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    @JanusBahsJacquet -- Yeah, so can I :) One might postulate that, out of pride at his new teaching appointment, Remus himself labeled his suitcase "Professor R.J. Lupin". (I do know that the "J" stands for John, but you likely already know that and it really has nothing to do with the question -- I'm just good at pulling out extraneous details :) ) Commented Apr 17, 2015 at 0:15
  • 1
    Since this answers the actual question asked (where Lupin had taught before, if anywhere) to the extent that canon can answer it, I’m going to accept this as the correctest answer. I would like to note, however, that I believe DVK’s in-universe possible answer #1 is most likely the correct interpretation of why Lupin’s name tag included his professor title. (They’re really two separate questions, I see now.) Commented Apr 20, 2015 at 15:37
  • Is all this info on Lupin still available today?
    – Wade
    Commented Jul 28, 2021 at 19:16

Since @Slytherincess' excellent answer basically amounts to: "no canon answer", I'll speculate around canon:

In universe possible answer #1:

The label is magically made to display any text (e.g. it works like a programmable LCD display for Muggles). Therefore, again, the "Professor" wording is quite new, post-Hogwarts-offer... BUT the label itself very well may be as old and worn out and breaking as the case it was on.

Canon support: We are shown items which can change the text written on them in canon - in much more complicated ways, even; e.g. Marauder's map or the Riddle diary.

In universe possible answer #2:

One way you can possibly interpret the wording "The name ‘Professor R.J. Lupin’ was stamped across one corner in peeling letters" is that the "peeling letters" was basically a magic equivalent of post-it note. E.g. Lupin was so poor, he couldn't afford a proper stamping material, and had to make-do with poor quality cheap "Chinese knock-off".

If that were the case (again, pure speculation, no canon support, but no canon disprovement), then the label could have been very recent; and there's no contradiction which necessitates Lupin to have been a Professor before Hogwarts position.

Canon support: cheap poorly made items are shown elsewhere in canon - among possessions of Weasleys and Gaunts.

Out of universe possible answer: You don't need to teach to be called a "Professor". Wikipedia has more details about the title than you can shake a PhD thesis at, but basically, you can be a Professor in academia who does only research and no or little actual teaching. We don't really know too much of higher education in HP universe, but we know it exists. He very well may have been an outstanding DADA researcher with some think tank or "university" or MoM researcher like Unspeakables.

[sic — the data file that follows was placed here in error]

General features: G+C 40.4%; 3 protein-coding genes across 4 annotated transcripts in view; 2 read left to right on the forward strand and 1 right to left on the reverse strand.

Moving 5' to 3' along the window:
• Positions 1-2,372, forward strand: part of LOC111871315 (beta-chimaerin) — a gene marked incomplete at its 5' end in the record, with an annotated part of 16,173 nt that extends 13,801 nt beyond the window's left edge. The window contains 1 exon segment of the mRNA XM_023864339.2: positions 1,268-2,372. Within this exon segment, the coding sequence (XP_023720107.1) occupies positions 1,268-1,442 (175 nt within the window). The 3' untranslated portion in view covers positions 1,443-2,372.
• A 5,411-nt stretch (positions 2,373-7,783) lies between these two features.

• @JanusBahsJacquet - yeah, I pretty much agree with that ordering. I'll edit Commented Apr 16, 2015 at 20:49

You can edit writing with magic. remember, when Percy was made head boy, Fred and George changed his badge to read "bighead boy". so a person with magic could change what something says without changing the thing that the words are on. lupin had most likely never taught anywhere before Hogwarts. remember, he is a werewolf, and Dumbledore was the only person who would give him a job.

  • Do you have a source for your last claim?
    – JohnP
    Commented Apr 23, 2015 at 15:01

The premise of this question seems to be that the "peeling letters" are indicative of passage of time, while there shouldn't have been much passage of time since Lupin became a professor at Hogwarts.

However, when a bunch of words are described as "peeling letters" I don't think it indicates that every single letter was peeling. I think it is a perfectly normal usage to describe a group of words in which some of the letters are peeling, or the words in general are peeling.

Therefore, I would think that the most basic answer to the question is that the luggage was old and had always had "R. J. Lupin" stamped on it. Over the course of time, those letters began peeling. When Lupin became a professor he simply added the word "Professor" in front of his name, and that individual word was not yet peeling. When Harry looks at the luggage and sees that the general state of the stamped name is "peeling" it is perfectly normal for him to cognize it as "stamped across one corner in peeling letters"